progress on that issue during this visit?

SAMM SACKS, EURASIA GROUP: The most difficult issue is cyber-enabled
economic espionage. And, unfortunately, I see this as one we`re not going
to see a lot of progress during this visit.

HERERA: Why not? I mean, is it not beneficial that they just
discuss what has been such a thorny issue? Would you deem that progressive
if indeed they do sit down and actually bring the topic up?

SACKS: The topic will be discussed, and that`s a sign of progress,
the fact that they`re willing to address the elephant in the room. But
we`re going to see a more confrontational stance from Washington. At the
same time, I just don`t think Beijing is willing to give on this. They`re
not going to let up with cyber hacks no matter what is really discussed
during this visit.

MATHISEN: Let`s talk a little more broadly what`s been going on in
China lately. The economy is certainly slowing. We don`t know how
reliable some of the numbers are. They have responded to drops in the
market in ways that are sort of inimical to free marketism. How free
market do you really believe this Chinese leadership is?

SACKS: This leadership is actually committed to giving a greater role
to market forces in the economy. I don`t see what happened this summer as
derailing reform efforts so much as a political distraction. But it`s
going to be incredibly difficult to implement. There`s a lot of vested
interest in the economy that don`t have a motive to see these changes move
forward. And Xi faces a lot of opposition in doing so.

HERERA: What about the territorial disputes going on as Tyler
mentioned in the Southern (NYSE:SO) China Seas? Any progress there, do you
think? How aggressive do you think the U.S. will be in pressing China on
that issue?

SACKS: I think the U.S. is going to be more aggressive in pressing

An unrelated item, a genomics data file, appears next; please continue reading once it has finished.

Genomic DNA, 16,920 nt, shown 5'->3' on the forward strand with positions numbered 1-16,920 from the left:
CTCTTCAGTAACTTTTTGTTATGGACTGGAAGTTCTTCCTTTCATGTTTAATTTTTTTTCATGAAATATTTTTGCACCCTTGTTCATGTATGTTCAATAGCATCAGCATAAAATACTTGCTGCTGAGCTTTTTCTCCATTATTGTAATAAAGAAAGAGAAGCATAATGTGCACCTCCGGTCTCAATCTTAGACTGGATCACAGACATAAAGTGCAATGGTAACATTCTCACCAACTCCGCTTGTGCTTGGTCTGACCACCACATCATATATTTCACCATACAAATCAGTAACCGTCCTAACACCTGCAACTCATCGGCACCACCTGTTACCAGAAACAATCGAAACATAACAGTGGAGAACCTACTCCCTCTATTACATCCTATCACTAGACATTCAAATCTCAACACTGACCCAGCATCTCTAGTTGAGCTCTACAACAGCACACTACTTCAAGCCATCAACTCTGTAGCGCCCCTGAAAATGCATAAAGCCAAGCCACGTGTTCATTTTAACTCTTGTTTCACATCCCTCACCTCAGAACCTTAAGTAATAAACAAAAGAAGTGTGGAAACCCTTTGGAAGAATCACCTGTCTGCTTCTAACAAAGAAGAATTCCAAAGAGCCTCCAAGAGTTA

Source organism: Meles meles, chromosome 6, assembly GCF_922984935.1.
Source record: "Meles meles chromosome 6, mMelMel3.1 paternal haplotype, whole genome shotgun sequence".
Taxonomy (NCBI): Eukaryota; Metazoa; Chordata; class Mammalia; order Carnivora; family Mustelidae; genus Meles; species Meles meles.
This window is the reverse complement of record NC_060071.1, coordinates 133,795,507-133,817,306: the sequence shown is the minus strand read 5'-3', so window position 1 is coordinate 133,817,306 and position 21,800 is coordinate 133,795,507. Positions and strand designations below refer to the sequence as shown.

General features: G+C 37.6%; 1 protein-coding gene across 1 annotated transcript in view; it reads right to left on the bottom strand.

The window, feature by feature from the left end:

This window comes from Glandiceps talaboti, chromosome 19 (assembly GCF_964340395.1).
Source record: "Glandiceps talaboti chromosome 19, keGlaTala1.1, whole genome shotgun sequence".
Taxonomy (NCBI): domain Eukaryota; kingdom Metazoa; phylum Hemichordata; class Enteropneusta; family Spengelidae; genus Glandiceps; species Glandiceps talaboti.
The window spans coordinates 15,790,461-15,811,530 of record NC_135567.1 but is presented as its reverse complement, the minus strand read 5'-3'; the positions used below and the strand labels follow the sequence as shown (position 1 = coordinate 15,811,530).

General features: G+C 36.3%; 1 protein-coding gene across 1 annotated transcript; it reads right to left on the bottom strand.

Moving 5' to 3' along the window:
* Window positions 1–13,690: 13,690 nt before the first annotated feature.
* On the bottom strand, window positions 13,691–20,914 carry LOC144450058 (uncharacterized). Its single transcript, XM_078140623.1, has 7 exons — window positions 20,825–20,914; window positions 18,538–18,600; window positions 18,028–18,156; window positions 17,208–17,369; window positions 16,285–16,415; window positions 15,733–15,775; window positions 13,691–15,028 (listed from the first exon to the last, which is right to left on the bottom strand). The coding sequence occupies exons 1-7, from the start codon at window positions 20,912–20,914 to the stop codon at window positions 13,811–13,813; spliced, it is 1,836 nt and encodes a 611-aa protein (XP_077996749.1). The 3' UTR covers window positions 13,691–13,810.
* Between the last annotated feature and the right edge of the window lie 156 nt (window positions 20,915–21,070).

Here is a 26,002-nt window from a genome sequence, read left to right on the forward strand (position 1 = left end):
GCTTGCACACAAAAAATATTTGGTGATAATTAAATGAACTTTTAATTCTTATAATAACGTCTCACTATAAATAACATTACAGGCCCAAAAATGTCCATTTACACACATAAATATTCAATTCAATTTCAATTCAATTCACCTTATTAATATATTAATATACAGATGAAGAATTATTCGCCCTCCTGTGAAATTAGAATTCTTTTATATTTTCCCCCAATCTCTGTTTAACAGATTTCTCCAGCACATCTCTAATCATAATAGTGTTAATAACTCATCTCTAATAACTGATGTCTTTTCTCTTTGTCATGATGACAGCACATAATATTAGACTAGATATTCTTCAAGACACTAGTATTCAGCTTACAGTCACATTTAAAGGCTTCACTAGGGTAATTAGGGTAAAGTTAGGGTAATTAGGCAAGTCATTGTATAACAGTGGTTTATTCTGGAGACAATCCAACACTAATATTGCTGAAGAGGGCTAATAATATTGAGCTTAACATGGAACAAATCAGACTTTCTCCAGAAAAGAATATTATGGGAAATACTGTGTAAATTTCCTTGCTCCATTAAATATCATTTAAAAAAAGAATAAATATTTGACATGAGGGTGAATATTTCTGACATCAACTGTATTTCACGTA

China than we`ve seen in the past. I also think this is going to be met
with a more hard line stance in Beijing. This government is increasingly
confident in its ability to back up its territorial claims. But I don`t
see armed conflict as being a real risk.

MATHISEN: Let`s go back to the question is of cybersecurity which is,
I happen to agree with you. I think that is probably the trickiest one to
get a handle on. The Chinese are a proud country and they don`t like being
lectured about their practices, and we don`t like being lectured and I`m
sure the Chinese believe we`re involved in probably some cybersecurity
issues that would not be helpful to them, right?

SACKS: Absolutely. That`s why I don`t think we`re going to see a lot
of traction. I think that Washington has recognized they have to focus on
points of leverage over Beijing. Right now, that point of leverage is
access to U.S. markets for Chinese companies. That`s why we`ve seen
sanctions put on the table as a policy option. And in fact, I don`t see
that threat of sanctions being off the table anytime soon, unless Beijing
comes to some significant agreement with Washington which is actually not
very likely.

MATHISEN: Ms. Sacks, thank you very much for being with us. We
appreciate your insights tonight.

SACKS: Thank you.

SACKS: Samm Sacks is with the Eurasia Group.

Later in the program, we`ll hear from a hacker in China.

HERERA: Pope Francis began his five-day visit to the U.S. which
involves travel to three cities. This afternoon, he landed in Washington,
D.C. where he was greeted by cheering fans and by President Obama and the
First Family.

Mary Thompson is in our nation`s capital, reporting on the pontiff`s
visit for us.

A pretty historic day today, Mary.

was, Sue. The 266th pope becoming the fourth leader of the Catholic Church
to visit the United States where 70 million identified themselves as
Catholic. At Joint Base Andrews, he waved to the crowds but didn`t make
any public comments, presumably saving his breaths for the many events he
has during this whirlwind tour.

It kicks off tomorrow with a meeting at the White House with the
president and a canonization mass later in the day. On Thursday, he
addresses Congress, that`s a first for a pope, and then on Friday, the U.N.
General Assembly. With the main event coming Sunday, an outdoor masses in
Philadelphia to celebrate the conclusion of the Festival of Families.

Expect the pope to touch on hot button issues here in the U.S.,